By Keith Jones

MIAMI (CBSMiami) – Unequivocally, health experts say you should get the second dose of the Pfizer or Moderna vaccines.

“Get the second shot to complete the vaccination series. It’s the best measure we have of preventing you getting into the hospital or dying,” said Dr. Joshua Lenchus, the chief medical officer at Broward Health.

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Many people have questioned if the first dose of either two-dose vaccine offers 80% efficacy, what’s the point of the second dose?

Dr. Lenchus said hold on, because the 80% efficacy after one shot hasn’t been proven.

“They do have some protection. The data’s a little out. The protection is somewhere between 50- and 80% protection,” he said. “There’s no science right now that tells you how long that antibody level remains at a significant clip to the point that it will be protected.”

Dr. Lenchus said science shows after two shots of Pfizer or Moderna you’re protected for at least six months, up to 94%.

But there are many reports of people having severe reactions after the second shot.

That’s lead some to be apprehensive about getting shot number two.

“Some of these reactions can be avoided by giving it in another arm, a different location. There are some components in the vaccine that we need to look at before giving that second shot,” Dr. Lenchus said.

Then there are those who are immunocompromised who may fear a reaction with the vaccines.

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Dr. Lenchus said the alternative of not getting the vaccine and getting COVID could be far worse than a severe reaction to a second dose.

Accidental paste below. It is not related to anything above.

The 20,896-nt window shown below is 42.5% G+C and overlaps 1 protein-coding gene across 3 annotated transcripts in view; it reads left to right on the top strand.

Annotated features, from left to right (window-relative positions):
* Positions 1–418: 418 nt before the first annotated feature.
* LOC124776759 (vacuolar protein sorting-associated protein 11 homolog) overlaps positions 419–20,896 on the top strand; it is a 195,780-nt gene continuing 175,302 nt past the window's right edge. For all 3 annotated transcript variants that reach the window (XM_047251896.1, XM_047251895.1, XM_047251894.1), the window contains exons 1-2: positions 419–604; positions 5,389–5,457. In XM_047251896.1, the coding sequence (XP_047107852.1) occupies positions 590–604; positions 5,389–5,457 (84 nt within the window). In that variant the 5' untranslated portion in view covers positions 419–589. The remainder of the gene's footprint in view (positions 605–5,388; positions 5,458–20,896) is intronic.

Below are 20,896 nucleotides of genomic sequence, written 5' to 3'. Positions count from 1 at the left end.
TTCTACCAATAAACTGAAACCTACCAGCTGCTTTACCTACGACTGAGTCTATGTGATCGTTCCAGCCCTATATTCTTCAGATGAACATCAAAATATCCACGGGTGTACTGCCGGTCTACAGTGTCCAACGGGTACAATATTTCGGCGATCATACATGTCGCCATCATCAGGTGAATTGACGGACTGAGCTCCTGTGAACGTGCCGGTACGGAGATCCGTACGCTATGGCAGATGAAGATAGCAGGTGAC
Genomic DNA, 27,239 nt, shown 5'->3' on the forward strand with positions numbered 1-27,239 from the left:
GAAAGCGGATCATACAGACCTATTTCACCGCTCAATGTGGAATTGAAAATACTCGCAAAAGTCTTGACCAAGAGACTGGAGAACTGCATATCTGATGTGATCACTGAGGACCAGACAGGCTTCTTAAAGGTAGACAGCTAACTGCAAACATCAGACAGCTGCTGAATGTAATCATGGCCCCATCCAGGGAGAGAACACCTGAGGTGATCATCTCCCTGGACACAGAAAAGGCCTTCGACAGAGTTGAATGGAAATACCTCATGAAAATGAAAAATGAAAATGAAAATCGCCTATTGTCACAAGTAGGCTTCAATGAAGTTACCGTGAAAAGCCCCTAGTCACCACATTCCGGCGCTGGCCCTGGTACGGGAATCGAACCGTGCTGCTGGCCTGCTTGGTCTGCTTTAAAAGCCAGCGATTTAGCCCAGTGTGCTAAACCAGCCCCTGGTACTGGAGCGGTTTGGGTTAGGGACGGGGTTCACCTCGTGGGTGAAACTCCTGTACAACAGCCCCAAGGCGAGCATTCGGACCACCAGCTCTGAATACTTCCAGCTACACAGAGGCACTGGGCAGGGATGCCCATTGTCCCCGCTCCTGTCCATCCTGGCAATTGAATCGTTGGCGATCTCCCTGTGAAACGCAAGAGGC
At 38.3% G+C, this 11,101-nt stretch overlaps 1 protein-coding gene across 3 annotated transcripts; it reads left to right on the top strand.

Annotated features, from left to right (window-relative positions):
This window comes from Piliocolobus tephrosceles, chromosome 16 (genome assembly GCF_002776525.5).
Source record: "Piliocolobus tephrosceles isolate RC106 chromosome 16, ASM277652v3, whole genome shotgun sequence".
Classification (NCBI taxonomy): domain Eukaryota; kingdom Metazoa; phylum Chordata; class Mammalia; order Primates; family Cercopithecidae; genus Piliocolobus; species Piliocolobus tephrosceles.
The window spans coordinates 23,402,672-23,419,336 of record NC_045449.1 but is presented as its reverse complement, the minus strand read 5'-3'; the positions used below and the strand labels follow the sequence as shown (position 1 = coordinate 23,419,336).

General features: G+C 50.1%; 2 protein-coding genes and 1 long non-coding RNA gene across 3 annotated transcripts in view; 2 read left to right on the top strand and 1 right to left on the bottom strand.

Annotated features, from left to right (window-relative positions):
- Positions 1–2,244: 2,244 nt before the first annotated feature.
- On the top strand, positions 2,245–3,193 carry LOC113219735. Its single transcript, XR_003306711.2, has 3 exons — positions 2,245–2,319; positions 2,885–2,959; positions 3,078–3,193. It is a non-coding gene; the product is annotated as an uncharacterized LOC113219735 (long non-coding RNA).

And even if you have a reaction after the first dose, it’s still beneficial.

“If they do have an allergic reaction to one of the components after the first dose, the CDC does recommend not getting that second dose. To your point initially, some protection is better than none,” he said.

Per filling out paperwork to get the shot, it asks if a patient has ever experienced anaphylaxis.

Dr. Lenchus said that type of reaction is super rare and inoculation sites are prepared for that.

“We do monitor them for 30 minutes to be on the safe side. Most anaphylactic reactions occur within the first 15 minutes as documented with Pfizer and Moderna,” he said. “But we take that extra precaution by taking that extra 30 minutes.”

For those thinking “I don’t want to deal with side effects, and I’m 50% to 80% covered by one dose,” Dr. Lenchus advises that side effects only last a couple of days at most.

The potential alternative could be much worse.

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“Having lived this for the last 14 months and seeing the people that have suffered significant injury and death in the hospital, I would recommend people not try to skimp at this stage in the game and just getting one shot,” he said.